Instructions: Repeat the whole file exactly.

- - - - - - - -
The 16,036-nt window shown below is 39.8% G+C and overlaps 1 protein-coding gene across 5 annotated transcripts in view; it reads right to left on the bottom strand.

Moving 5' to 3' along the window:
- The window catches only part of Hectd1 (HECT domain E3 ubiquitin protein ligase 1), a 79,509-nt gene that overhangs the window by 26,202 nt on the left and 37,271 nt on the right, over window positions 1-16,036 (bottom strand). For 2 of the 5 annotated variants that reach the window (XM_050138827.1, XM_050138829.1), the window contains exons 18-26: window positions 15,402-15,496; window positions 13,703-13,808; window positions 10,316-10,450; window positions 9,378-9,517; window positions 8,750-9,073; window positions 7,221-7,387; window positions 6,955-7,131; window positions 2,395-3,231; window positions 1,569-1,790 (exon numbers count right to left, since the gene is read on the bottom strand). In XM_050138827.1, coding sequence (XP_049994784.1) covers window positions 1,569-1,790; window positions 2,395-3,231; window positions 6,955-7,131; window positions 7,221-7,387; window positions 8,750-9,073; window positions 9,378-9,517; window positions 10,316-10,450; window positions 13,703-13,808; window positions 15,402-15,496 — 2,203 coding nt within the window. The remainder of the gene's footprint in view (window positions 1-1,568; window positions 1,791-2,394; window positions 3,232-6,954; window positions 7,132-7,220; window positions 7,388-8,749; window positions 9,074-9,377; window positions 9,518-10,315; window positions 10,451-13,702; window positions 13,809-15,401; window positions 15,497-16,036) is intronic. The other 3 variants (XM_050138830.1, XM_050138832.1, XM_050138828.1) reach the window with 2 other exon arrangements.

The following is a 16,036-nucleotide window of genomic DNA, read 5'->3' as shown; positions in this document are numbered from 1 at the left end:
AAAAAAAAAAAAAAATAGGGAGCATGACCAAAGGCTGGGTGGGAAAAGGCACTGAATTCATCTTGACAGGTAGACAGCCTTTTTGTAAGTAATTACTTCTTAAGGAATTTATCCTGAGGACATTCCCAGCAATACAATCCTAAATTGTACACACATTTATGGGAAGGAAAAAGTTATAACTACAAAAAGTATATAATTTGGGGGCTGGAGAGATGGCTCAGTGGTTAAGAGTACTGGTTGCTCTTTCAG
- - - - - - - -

The 16,036-nt window shown below is 39.8% G+C and overlaps 1 protein-coding gene across 5 annotated transcripts in view; it reads right to left on the bottom strand.

Moving 5' to 3' along the window:
- The window catches only part of Hectd1 (HECT domain E3 ubiquitin protein ligase 1), a 79,509-nt gene that overhangs the window by 26,202 nt on the left and 37,271 nt on the right, over window positions 1-16,036 (bottom strand). For 2 of the 5 annotated variants that reach the window (XM_050138827.1, XM_050138829.1), the window contains exons 18-26: window positions 15,402-15,496; window positions 13,703-13,808; window positions 10,316-10,450; window positions 9,378-9,517; window positions 8,750-9,073; window positions 7,221-7,387; window positions 6,955-7,131; window positions 2,395-3,231; window positions 1,569-1,790 (exon numbers count right to left, since the gene is read on the bottom strand). In XM_050138827.1, coding sequence (XP_049994784.1) covers window positions 1,569-1,790; window positions 2,395-3,231; window positions 6,955-7,131; window positions 7,221-7,387; window positions 8,750-9,073; window positions 9,378-9,517; window positions 10,316-10,450; window positions 13,703-13,808; window positions 15,402-15,496 — 2,203 coding nt within the window. The remainder of the gene's footprint in view (window positions 1-1,568; window positions 1,791-2,394; window positions 3,232-6,954; window positions 7,132-7,220; window positions 7,388-8,749; window positions 9,074-9,377; window positions 9,518-10,315; window positions 10,451-13,702; window positions 13,809-15,401; window positions 15,497-16,036) is intronic. The other 3 variants (XM_050138830.1, XM_050138832.1, XM_050138828.1) reach the window with 2 other exon arrangements.

The following is a 16,036-nucleotide window of genomic DNA, read 5'->3' as shown; positions in this document are numbered from 1 at the left end:
AAAAAAAAAAAAAAATAGGGAGCATGACCAAAGGCTGGGTGGGAAAAGGCACTGAATTCATCTTGACAGGTAGACAGCCTTTTTGTAAGTAATTACTTCTTAAGGAATTTATCCTGAGGACATTCCCAGCAATACAATCCTAAATTGTACACACATTTATGGGAAGGAAAAAGTTATAACTACAAAAAGTATATAATTTGGGGGCTGGAGAGATGGCTCAGTGGTTAAGAGTACTGGTTGCTCTTTCAG